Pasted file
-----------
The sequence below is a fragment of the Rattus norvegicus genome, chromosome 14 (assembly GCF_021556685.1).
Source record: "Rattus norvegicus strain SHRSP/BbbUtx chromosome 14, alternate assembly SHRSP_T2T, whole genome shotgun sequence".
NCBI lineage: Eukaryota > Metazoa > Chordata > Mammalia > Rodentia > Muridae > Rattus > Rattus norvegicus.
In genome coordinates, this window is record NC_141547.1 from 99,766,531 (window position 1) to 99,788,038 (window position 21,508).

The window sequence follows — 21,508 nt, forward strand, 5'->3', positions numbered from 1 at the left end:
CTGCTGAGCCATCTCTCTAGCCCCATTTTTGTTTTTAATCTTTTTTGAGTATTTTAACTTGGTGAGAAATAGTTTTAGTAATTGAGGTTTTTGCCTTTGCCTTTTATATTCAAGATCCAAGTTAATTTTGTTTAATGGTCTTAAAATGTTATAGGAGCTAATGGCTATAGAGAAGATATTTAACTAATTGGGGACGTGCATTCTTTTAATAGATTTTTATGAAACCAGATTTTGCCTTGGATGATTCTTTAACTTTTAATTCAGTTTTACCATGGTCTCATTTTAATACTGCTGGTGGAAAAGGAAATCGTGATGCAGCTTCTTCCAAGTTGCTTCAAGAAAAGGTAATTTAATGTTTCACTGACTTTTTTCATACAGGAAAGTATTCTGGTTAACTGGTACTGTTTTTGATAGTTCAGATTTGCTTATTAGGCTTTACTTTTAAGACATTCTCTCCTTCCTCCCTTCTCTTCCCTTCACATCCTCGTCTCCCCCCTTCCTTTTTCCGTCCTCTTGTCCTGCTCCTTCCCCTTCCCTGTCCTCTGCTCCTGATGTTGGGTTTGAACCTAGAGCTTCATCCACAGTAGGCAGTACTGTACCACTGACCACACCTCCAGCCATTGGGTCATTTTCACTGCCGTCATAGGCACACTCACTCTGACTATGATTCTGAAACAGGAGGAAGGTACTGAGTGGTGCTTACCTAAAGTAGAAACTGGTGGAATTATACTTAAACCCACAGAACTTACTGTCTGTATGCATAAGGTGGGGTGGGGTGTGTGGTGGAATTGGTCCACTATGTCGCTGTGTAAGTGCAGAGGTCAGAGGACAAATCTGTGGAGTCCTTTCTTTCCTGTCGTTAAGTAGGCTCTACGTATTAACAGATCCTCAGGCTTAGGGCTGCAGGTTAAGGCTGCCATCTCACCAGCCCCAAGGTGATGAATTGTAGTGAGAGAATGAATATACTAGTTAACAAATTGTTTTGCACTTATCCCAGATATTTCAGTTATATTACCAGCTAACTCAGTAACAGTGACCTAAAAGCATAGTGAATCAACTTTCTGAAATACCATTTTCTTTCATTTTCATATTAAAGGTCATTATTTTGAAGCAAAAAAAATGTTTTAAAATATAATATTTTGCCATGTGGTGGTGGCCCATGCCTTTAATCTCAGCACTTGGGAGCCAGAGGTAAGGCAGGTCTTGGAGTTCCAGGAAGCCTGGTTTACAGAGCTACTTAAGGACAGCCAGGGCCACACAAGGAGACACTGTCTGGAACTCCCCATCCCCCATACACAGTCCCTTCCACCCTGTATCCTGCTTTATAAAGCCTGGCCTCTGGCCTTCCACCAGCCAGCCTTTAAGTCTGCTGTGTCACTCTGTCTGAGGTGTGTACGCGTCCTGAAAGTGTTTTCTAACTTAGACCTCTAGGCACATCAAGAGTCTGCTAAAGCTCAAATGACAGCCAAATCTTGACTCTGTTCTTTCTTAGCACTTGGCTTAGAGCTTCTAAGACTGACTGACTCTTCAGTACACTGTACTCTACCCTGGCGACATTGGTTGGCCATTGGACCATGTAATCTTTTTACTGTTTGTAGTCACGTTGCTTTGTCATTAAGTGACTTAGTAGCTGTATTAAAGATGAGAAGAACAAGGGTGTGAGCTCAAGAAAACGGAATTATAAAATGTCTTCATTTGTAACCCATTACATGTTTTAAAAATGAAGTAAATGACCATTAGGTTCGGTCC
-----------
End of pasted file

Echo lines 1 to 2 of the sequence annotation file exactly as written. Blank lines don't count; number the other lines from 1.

The sequence below is a fragment of the Rattus norvegicus genome, chromosome 14 (assembly GCF_021556685.1).
Source record: "Rattus norvegicus strain SHRSP/BbbUtx chromosome 14, alternate assembly SHRSP_T2T, whole genome shotgun sequence".